Part I was here. You really should read all the comments if this topic interests you even a little bit.
I got a response back from Benjamin who gave me permission to use his name:
I think I’m picking up what you’re putting down, and it all makes sense. I do have some counter questions though.
If the cost of healthcare is too high to provide adequate healthcare to all through a government run system, is there a way to encourage healthcare to cost less?
When I got what was left of my appendix out, it cost me roughly $12,000 (This was 1999 and so I just don’t remember exactly) but included an overnight stay, and extensive surgery to get the poison out of my belly. Five years later I broke my arm and had outpatient surgery to have two screws put in my elbow so I would regain full range of movement, which I never got back. That surgery cost me $6,000, and both times the anesthesiologist cost around 60% of the total cost.
While I understand that medical costs are high because the penalty for failure is high. If I lose and arm because it gets infected, the surgeon doesn’t get all the poison out of my belly and I die, or the anesthesia isn’t administered properly I might die. But it seems like the amount that it costs to get basic or complex medical procedures done is disproportionate to their difficulty or cost in materials. My $12k and $3k bills, as well as lesser bills over the years have made me believe there is a lot of waste involved purely by the number of people I have to pay. Burning through 14 checks to pay for a single outpatient surgery is not reasonable.
You state that immortality or close to it will be achievable soon.
First by the rich and then later by the middle class. But what mechanism (Similar to supply and demand or some-such) is in place to drive the prices down and make it achievable?
It seems to me that in the small window of time I have been an alert adult, medical costs have only seemed to go up and not down. I’ve been paying for my own medical care for 11 years. The cost of stitches, X-rays, and CT scans has gone up, and not down. While I know that the medical field stretches far beyond emergency and trauma related care, my view point is not showing a drop in cost.
I want to try and say that race, socioeconomic status, what gender you choose to love, how much of an asshole you are, or church you attend (or don’t), won’t have any impact on the quality or duration of healthcare you receive. But it really hurts me to say that I know that I would be full of shit and wrong with every single syllable I strung together, no matter how beautifully I managed to do so. America rocks. I fucking love this place. But americans are ignorant, self centered, asshole cowards, on the whole. Fearful of what they don’t or choose not to understand.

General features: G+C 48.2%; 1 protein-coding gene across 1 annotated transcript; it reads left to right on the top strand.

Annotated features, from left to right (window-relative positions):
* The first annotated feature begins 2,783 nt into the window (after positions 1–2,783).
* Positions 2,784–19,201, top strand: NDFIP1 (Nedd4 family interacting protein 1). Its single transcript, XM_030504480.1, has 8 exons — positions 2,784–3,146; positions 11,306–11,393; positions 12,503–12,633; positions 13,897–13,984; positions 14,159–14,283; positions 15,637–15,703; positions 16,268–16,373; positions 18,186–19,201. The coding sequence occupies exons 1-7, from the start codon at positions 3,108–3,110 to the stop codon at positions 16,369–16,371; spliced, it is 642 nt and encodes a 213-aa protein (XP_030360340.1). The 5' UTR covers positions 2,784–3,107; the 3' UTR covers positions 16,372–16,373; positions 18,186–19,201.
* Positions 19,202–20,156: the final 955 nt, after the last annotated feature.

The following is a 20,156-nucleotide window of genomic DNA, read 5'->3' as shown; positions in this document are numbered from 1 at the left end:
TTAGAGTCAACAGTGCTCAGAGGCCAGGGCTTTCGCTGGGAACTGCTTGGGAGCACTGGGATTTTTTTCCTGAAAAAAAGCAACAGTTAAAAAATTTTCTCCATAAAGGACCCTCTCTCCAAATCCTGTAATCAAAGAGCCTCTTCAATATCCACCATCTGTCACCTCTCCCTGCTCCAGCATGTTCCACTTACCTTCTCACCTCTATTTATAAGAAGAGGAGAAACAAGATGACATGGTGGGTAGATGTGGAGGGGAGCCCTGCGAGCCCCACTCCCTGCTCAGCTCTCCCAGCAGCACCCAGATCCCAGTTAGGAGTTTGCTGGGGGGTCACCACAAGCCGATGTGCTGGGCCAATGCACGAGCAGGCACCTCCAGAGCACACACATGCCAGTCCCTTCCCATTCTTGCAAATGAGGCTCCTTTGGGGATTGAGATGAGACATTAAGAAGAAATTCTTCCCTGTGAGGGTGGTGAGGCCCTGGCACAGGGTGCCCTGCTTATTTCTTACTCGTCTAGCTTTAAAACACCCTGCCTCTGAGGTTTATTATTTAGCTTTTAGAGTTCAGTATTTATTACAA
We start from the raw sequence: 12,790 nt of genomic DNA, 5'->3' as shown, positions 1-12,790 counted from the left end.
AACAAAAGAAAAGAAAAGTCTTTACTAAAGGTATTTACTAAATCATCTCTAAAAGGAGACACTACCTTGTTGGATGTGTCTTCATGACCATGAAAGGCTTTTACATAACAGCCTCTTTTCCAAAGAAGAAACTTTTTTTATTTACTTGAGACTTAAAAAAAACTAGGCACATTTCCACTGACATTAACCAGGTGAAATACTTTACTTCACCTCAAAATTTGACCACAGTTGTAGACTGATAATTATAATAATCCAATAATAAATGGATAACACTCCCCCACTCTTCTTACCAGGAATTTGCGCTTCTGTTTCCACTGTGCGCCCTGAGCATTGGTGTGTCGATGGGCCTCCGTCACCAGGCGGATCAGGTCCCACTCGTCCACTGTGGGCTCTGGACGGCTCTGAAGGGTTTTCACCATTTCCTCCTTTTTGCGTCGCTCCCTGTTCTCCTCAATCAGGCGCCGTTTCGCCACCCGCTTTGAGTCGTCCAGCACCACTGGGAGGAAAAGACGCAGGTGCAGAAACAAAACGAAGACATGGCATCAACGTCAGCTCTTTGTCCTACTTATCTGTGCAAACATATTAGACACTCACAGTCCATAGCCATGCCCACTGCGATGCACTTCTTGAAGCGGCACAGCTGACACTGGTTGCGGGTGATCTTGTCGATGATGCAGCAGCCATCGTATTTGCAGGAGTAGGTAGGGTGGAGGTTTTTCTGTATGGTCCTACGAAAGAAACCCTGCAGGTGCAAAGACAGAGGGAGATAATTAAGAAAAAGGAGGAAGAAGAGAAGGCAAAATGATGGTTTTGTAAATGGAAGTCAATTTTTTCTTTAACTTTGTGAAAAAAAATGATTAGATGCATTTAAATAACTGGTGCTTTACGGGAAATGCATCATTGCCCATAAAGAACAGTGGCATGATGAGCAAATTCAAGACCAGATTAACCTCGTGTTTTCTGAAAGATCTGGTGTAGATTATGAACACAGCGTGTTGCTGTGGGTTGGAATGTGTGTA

P.S. Thanks for being informed and opinionated. I really like knowing that there are people out there who have an opinion for a reason, know how to share it, and do. I spend some time nearly every day listening to the two local conservative and an one liberal AM radio talk stations. Glenn Beck, Rush Vicodin, Randi Rhodes, Lars Larson, and whoever else sort of scare me.
Barb says she will write up something for me to post on my blog soon as well. She has a lot of experience with government run health care.
Basically, I don’t have any knock-out good answers.
Getting the government out of the health care business will help some. The price of drugs is probably 20 to 100 X what it would be without the FDA being involved. Just like anti-gun people only citing the costs of guns in society and not mentioning the benefits the FDA costs are seldom mentioned. Not only in the incredible expense to get a new drug to market but the number of lives lost because of the delays.
Requiring hospitals to give free health care to those that can’t pay raises the prices for everyone. All the paperwork required raises the price a bunch as well. This isn’t just the governments though. Insurance fraud has contributed a great deal as well. Insurance also raises the cost not just because of the extra documentation required but because they put a lot of pressure on providers to reduce the price and providers give them discounts of something like 40% over what an individual would pay.
A looser pays court system would help but I’m not entirely comfortable with that concept either.
Another thing that makes the comparison from 10 or 20 years ago to now difficult is that the quality isn’t the same. MRI’s weren’t available. Many of the drugs available now did not exist then. Lots of people that would have died or been permanently disabled a decade or two ago now go home and have many more healthful years left.
There will be lots of research, engineering, and failures going into the first efforts. Think of Microsoft Office–the first copy costs many millions, the second copy costs pennies. It won’t be that dramatic but drugs really aren’t that much different. The costs are weighted very, very heavily on the front end.
I hope Barb will be able contribute more.